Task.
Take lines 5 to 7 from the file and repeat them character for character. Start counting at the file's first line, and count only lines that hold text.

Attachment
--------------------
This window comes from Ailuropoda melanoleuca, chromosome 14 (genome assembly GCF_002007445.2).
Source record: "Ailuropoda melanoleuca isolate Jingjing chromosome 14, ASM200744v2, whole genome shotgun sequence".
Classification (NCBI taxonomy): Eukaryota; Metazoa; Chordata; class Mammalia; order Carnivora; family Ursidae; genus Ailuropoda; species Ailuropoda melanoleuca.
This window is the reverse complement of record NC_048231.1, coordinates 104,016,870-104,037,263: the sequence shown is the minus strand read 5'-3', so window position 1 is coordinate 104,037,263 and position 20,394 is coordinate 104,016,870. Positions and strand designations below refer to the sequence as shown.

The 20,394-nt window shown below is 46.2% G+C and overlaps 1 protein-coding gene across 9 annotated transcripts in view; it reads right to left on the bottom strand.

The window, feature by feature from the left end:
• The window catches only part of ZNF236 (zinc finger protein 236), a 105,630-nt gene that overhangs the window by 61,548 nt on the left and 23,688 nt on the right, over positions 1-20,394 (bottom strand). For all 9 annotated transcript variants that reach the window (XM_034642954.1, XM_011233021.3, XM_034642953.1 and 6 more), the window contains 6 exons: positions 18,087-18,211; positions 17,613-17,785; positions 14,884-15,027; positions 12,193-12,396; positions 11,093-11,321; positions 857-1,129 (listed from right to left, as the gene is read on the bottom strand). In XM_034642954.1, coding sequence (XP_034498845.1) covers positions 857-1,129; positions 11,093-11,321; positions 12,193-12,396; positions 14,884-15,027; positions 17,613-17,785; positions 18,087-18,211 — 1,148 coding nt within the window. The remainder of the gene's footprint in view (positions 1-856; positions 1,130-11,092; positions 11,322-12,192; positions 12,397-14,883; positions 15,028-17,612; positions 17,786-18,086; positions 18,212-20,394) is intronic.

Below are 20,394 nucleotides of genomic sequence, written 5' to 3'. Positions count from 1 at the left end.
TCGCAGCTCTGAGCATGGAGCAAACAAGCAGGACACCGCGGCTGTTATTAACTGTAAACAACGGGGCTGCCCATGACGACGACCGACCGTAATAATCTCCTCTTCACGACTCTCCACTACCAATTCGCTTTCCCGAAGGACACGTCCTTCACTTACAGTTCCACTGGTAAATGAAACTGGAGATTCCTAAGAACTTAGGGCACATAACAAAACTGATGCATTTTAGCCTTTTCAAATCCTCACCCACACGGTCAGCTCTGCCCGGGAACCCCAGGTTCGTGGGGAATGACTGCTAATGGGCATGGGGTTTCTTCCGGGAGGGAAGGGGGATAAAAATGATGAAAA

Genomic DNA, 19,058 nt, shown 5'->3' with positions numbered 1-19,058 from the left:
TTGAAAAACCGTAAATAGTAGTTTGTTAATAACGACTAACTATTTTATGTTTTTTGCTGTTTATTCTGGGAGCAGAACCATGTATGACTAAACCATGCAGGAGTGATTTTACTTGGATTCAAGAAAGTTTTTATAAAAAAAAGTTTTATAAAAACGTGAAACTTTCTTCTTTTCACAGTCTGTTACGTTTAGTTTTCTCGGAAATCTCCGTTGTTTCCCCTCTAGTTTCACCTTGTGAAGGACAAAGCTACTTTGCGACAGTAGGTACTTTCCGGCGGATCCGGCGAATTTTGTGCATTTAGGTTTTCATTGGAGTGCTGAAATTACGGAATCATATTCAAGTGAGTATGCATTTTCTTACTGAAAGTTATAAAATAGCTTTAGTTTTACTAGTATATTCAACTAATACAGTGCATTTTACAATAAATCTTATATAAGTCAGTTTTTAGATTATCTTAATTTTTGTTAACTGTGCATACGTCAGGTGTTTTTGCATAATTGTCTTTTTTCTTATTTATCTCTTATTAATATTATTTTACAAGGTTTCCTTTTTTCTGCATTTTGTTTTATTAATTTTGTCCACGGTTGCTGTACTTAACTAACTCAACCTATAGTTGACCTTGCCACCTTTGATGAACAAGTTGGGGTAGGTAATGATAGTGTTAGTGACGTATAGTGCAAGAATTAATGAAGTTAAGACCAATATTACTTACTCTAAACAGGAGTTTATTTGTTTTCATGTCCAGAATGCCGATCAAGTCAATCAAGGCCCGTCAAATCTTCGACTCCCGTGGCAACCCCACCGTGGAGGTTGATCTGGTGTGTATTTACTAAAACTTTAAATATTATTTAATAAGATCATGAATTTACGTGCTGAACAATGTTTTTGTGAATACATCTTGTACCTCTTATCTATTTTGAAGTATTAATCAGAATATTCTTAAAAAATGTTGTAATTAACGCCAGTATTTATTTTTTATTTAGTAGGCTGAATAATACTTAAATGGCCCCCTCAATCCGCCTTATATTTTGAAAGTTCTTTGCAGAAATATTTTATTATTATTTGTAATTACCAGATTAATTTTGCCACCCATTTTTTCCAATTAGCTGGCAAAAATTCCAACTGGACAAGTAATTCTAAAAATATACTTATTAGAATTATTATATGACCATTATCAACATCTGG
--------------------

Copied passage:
The 20,394-nt window shown below is 46.2% G+C and overlaps 1 protein-coding gene across 9 annotated transcripts in view; it reads right to left on the bottom strand.

The window, feature by feature from the left end:
• The window catches only part of ZNF236 (zinc finger protein 236), a 105,630-nt gene that overhangs the window by 61,548 nt on the left and 23,688 nt on the right, over positions 1-20,394 (bottom strand). For all 9 annotated transcript variants that reach the window (XM_034642954.1, XM_011233021.3, XM_034642953.1 and 6 more), the window contains 6 exons: positions 18,087-18,211; positions 17,613-17,785; positions 14,884-15,027; positions 12,193-12,396; positions 11,093-11,321; positions 857-1,129 (listed from right to left, as the gene is read on the bottom strand). In XM_034642954.1, coding sequence (XP_034498845.1) covers positions 857-1,129; positions 11,093-11,321; positions 12,193-12,396; positions 14,884-15,027; positions 17,613-17,785; positions 18,087-18,211 — 1,148 coding nt within the window. The remainder of the gene's footprint in view (positions 1-856; positions 1,130-11,092; positions 11,322-12,192; positions 12,397-14,883; positions 15,028-17,612; positions 17,786-18,086; positions 18,212-20,394) is intronic.